A proposal to permanently close a section of Rose Street from Columbia Avenue to Huguelet Drive on the University of Kentucky campus met with more questions Tuesday.
Lexington planning officials have given tentative approval for the permanent closure of the section of Rose if the university agreed to certain conditions.
But a committee of the Urban County Council delayed taking action on the request Tuesday. Some on council said more issues needed to be addressed before they could vote on the proposal.
The ownership and control of Hilltop Avenue, which the university has said it wants to close in its long-term plan, is a key sticking point in the closure of Rose Street. The city wants UK to agree in writing that the city owns Hilltop. Other conditions the city wants for the closure of Rose Street include reworking the intersection of Woodland Avenue and Sports Center Drive so more traffic can be re-routed to Sports Center Drive, a new road that is underutilized.
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That section of Rose Street has been temporarily closed since July 2014 due to construction in that area.
University officials told the Urban County Council at a council meeting in April the permanent closure of Rose Street was about improving pedestrian safety on campus. But some on council said they were concerned the city’s largest employer was trying to get one street closed without addressing traffic and pedestrian safety issues across the campus. The plan would allow local traffic on Rose Street from Columbia Avenue to Funkhouser Drive so vehicles could access parking on Funkhouser.
“We are proposing a mall-area be created in that area. It will create a shared-use path,” said Mary Vosevich, vice president for facilities management for UK. “This is for the increased safety of our students and staff.” Vosevich spoke Tuesday before the Urban County Council’s Planning and Public Works Committee.
Vosevich said the design would still allow for emergency vehicles.
The city’s planning, engineering and other departments reviewed the street closure proposal over the past several months, said Jonathan Hollinger, a senior administrator with the city’s planning department.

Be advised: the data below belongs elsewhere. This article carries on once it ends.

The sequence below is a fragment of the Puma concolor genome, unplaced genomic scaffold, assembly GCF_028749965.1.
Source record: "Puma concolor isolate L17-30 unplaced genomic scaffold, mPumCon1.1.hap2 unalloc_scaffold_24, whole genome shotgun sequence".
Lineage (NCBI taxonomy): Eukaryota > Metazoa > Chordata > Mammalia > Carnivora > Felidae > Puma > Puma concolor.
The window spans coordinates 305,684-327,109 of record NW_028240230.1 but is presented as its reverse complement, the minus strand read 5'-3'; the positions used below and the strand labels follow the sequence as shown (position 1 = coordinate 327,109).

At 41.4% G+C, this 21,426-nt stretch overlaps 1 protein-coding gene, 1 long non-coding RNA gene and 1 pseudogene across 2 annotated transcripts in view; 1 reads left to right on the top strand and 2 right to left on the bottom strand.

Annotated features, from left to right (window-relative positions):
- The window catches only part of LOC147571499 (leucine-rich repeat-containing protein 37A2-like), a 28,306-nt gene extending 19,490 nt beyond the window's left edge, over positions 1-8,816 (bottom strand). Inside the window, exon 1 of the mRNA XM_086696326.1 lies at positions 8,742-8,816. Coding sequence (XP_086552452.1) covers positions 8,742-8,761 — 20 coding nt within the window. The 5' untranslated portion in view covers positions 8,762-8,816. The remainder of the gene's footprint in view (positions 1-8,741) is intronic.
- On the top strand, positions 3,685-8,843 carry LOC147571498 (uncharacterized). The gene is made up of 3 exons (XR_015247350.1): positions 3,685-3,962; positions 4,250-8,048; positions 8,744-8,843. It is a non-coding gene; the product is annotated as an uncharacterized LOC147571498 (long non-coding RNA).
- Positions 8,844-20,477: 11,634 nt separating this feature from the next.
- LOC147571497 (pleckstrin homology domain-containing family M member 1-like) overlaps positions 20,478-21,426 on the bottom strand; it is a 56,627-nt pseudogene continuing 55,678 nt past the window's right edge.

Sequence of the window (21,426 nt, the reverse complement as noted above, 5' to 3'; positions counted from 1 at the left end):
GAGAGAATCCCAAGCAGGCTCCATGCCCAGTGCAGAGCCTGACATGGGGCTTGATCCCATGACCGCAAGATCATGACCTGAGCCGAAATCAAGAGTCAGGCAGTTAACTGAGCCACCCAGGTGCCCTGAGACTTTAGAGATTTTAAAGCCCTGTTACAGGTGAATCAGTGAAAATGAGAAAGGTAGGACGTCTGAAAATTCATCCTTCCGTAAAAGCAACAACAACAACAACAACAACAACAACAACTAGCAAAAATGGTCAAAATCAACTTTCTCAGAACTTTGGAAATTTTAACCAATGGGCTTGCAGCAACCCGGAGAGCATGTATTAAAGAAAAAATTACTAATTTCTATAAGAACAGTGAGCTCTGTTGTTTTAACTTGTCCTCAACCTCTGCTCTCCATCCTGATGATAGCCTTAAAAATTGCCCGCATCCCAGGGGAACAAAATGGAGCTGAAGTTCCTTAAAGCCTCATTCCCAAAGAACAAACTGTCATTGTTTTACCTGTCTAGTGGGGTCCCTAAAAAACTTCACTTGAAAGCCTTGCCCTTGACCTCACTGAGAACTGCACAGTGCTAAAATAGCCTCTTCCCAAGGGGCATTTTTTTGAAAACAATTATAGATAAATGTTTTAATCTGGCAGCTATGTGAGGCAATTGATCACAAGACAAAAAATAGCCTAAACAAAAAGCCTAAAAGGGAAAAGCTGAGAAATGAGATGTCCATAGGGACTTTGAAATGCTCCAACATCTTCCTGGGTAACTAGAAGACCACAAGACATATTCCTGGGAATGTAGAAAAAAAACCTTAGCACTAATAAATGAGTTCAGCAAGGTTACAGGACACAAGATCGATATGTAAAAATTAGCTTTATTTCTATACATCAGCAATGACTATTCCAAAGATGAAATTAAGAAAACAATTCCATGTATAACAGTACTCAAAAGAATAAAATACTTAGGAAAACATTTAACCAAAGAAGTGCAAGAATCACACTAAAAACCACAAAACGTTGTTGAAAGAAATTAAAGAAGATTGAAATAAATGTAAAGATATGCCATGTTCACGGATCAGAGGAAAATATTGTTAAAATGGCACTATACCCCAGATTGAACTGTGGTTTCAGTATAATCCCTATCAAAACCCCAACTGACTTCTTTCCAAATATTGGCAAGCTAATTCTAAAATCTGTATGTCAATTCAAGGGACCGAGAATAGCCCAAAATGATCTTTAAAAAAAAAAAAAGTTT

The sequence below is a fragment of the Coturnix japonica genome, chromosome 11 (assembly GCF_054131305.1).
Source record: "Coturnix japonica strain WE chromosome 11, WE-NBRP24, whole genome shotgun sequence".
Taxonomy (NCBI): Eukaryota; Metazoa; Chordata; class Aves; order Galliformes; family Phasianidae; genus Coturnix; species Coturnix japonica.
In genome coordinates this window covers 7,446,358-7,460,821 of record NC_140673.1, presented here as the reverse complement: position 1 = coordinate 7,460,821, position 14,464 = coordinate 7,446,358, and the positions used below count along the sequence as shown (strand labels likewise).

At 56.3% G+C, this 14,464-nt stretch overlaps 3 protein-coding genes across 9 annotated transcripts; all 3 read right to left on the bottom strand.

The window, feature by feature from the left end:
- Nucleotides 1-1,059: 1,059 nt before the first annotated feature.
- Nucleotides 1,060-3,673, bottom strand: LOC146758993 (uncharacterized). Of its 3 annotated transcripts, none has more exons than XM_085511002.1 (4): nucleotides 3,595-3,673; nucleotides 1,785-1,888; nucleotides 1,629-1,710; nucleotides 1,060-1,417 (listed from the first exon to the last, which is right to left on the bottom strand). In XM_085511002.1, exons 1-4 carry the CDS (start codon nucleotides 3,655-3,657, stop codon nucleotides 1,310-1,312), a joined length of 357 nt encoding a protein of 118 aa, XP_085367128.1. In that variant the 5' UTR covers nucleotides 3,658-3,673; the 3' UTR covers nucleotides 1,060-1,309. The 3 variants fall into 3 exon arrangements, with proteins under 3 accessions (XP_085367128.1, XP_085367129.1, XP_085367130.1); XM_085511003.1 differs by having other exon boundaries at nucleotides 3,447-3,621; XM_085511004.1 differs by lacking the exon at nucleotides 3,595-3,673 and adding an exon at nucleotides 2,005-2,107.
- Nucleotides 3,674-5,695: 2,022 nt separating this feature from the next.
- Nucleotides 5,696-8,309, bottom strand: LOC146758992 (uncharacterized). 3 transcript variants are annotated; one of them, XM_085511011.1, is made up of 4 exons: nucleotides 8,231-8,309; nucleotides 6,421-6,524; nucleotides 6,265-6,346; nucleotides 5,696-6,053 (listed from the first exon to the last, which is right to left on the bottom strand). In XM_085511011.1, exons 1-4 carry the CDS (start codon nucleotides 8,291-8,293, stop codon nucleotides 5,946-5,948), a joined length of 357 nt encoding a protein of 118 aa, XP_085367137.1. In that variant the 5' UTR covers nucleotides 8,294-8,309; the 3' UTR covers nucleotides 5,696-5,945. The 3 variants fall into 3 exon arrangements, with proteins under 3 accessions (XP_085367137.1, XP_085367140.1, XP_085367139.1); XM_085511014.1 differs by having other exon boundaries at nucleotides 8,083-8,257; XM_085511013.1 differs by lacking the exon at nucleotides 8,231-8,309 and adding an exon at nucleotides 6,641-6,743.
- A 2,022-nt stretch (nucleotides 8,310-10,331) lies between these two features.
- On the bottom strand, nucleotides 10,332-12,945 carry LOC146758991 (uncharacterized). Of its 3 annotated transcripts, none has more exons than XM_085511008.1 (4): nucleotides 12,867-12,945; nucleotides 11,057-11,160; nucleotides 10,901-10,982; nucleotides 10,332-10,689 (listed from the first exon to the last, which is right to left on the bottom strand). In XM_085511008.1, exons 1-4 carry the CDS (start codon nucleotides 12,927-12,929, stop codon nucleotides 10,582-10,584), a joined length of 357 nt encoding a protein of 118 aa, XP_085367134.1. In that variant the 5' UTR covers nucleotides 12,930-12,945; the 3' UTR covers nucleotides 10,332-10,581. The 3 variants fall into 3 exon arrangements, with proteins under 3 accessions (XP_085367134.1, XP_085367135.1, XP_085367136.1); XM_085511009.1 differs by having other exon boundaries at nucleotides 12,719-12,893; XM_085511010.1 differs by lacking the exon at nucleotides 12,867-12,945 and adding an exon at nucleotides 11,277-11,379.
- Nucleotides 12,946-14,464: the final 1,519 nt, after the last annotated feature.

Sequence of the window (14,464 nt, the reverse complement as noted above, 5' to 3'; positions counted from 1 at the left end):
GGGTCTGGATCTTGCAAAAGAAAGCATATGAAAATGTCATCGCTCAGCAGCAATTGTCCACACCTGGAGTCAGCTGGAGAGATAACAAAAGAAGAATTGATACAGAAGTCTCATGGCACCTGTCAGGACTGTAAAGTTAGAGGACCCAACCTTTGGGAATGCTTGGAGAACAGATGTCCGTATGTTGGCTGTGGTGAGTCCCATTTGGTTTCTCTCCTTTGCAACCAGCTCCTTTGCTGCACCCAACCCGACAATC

Hollinger said other conditions the city would like to see addressed include allowing fire and police to review the designs of the street closure to ensure that fire trucks and ambulances can access the street. Future changes to Rose Street must also get approval. UK must also assume responsibility for 11 street lights on that section of the street.
Vosevich told the council Tuesday UK wants more traffic to be re-routed to Sports Center Drive and agreed with that condition. It also had no problems with taking over the 11 street lights.
The ownership of Hilltop Avenue, however, is another issue.
Vosevich said the university has found records that a part of Hilltop is actually owned by UK. “I don’t think we are ready to put in writing that Hilltop is 100 percent LFUCG property,” Vosevich said.
The university has also signaled it would eventually like to close Woodland Avenue. Council members said in April they wanted to consider the closing of parts of Rose in conjunction with the closing of sections of Hilltop and Woodland so the entire traffic impact could be studied.
“From a public safety standpoint, we have had a concern with that,” said Doug Burton, the director of the city’s engineering department, of the closing of Hilltop. Burton said the city believes it owns all of Hilltop.
Councilman Jake Gibbs, whose district includes Rose and Hilltop, said he has a lot of concerns about the closing of Hilltop and did not want to vote on the closure of Rose until the Hilltop issue is addressed. Hilltop is a major connector road.
Vosevich said that if the city owns part of Hilltop, the university has to come back to the city for permission to close it.
“We have no intentions of doing anything with that in the near future,” Vosevich said.
Gibbs said he may consider holding a neighborhood public meeting about UK’s plans to close a section of Rose Street.
The issue of closing the section of Rose Street will likely return to the council in coming months.
Hollinger said their current street closure permit for Rose Street expires Jan. 5.